This report represents the results of the AGI peer review panel charged with examining the current state of modeling of the fate and transport of PCBs in the lower Fox River in Wisconsin. AGI created the peer review panel at the request of de maximis, inc., St. Charles, IL, and support for the peer review process was provided by the Fox River Group through de maximis, inc. The panelists were selected by AGI and the panel chair, Dr. John Tracy. Two meetings of the panel were held. The first meeting on December 10, 1999 was held in Neenah, WI. During that meeting, LTI, the U.S. Fish and Wildlife Service, the U.S. EPA, and the Wisconsin Department of Natural Resources were provided opportunities to present on their activities related to the modeling of the fate and transport of PCBs in the lower Fox River. A second meeting was held on February 3, 2000 in Green Bay, WI. During that meeting, the Wisconsin Department of Natural Resources, US EPA, QEA, and LTI presented details of their modeling efforts to the panel and participated in a roundtable discussion of their efforts.
This report represents a summary of the panel’s analysis of the two primary models currently being used to determine the fate and transport of PCBs in the lower Fox River. The first chapter is an overview of the regional geology and history, as well as the development of the issues that have lead to the application of numerical models for the fate and transport of PCBs in the lower Fox River. The second chapter is an analysis of the capabilities of each of the models and how they respond to different components of the fate and transport system within the lower Fox River. Chapter three is a summary and a list of critical issues and recommendations made by the panelists concerning future modeling efforts on the lower Fox River. The fourth section is the list of references. Finally, the appendixes are the original reviewer comments provided by each panelist concerning the models. These comments have only been edited for formatting and represent the individual views and opinions of each panelist.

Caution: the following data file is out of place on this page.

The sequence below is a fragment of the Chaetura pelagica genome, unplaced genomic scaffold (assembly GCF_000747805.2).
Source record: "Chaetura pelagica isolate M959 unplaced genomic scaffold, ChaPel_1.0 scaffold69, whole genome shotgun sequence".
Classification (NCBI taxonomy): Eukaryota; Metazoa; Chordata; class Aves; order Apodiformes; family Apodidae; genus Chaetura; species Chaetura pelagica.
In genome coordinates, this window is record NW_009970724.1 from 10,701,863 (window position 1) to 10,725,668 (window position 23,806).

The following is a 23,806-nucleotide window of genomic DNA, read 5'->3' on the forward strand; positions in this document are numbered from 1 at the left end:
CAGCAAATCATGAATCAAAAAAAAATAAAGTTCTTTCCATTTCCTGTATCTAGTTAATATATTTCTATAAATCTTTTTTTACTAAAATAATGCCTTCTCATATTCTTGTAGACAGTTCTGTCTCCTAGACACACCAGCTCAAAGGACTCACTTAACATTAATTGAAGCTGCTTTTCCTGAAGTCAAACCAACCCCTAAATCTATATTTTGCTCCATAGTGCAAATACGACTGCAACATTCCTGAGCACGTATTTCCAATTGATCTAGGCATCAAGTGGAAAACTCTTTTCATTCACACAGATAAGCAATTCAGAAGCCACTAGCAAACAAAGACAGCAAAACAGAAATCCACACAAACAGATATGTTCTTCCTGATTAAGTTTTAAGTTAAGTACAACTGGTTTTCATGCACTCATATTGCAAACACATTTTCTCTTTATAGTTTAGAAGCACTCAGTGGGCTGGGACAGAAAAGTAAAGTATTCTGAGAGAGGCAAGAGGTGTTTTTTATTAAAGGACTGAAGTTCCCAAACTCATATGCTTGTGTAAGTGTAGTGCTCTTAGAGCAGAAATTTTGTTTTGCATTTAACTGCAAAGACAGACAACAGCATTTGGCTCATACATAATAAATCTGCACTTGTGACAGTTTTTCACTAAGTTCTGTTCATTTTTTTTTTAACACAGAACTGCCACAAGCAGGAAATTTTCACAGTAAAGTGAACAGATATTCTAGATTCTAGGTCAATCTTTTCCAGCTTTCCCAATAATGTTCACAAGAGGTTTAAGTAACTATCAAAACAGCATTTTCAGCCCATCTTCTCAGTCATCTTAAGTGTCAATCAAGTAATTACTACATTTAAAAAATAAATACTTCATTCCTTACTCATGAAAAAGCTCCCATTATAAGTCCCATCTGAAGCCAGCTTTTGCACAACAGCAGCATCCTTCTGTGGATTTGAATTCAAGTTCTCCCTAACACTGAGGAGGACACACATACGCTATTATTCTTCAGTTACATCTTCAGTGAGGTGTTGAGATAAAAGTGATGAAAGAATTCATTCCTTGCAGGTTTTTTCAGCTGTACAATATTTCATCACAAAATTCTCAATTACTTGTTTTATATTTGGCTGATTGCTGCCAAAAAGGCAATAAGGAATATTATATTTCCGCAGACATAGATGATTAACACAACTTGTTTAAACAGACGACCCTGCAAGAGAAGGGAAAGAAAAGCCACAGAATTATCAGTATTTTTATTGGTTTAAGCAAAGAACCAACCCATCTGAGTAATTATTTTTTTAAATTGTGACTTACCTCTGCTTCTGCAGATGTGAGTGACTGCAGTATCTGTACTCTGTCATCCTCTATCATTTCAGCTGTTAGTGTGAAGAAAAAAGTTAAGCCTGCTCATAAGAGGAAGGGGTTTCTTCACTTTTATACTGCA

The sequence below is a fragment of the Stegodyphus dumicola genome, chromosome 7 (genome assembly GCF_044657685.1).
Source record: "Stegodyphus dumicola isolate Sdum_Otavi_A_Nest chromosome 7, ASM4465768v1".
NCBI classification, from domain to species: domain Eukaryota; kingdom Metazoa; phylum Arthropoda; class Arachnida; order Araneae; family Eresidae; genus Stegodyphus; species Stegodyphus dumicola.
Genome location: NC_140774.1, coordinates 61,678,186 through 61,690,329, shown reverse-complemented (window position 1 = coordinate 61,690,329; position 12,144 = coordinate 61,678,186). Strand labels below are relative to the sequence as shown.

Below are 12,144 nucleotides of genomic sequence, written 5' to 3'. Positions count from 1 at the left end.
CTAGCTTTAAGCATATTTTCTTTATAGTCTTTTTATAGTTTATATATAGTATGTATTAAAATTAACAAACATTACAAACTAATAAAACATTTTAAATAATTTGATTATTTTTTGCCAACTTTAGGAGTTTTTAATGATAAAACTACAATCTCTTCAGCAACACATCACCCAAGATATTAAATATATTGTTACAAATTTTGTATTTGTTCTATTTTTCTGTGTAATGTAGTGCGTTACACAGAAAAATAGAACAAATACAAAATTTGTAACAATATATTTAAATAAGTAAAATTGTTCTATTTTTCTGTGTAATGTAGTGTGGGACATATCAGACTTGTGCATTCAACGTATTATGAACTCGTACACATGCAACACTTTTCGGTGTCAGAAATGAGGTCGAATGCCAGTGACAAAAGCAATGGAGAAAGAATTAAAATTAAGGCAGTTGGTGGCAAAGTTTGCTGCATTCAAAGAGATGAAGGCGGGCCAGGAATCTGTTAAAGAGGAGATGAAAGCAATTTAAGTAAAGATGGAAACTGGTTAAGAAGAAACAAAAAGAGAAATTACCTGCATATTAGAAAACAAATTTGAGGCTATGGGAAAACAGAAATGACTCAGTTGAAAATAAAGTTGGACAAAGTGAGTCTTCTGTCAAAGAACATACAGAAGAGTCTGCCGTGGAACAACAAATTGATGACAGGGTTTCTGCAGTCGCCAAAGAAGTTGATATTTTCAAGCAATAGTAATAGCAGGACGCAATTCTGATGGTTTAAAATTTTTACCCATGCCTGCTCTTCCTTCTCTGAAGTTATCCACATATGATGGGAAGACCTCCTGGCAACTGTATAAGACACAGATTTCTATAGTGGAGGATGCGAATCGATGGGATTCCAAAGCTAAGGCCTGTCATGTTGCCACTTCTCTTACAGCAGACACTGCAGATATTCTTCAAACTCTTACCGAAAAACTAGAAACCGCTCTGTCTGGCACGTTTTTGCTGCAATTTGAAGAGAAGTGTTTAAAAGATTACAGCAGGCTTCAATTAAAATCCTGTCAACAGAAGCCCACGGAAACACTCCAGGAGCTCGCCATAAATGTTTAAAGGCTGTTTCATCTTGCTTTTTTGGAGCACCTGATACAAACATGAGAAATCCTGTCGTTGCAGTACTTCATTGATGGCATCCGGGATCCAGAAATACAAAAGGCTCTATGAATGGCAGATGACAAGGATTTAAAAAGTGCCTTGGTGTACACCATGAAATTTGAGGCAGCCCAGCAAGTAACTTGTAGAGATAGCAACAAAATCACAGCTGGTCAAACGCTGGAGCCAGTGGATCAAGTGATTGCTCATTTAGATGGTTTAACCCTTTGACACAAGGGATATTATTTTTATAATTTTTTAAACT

As editors, Dr. Tracy and I feel that the assertions and conclusions made by the panel are tightly integrated with their supporting thought processes. To this end, we do not believe an executive summary would properly reflect the true tone and intent of this report and that of the peer review panel, and that the synthesis of the reviews provided in chapters two and three best convey the panel’s view.
Christopher M. Keane
April 14, 2000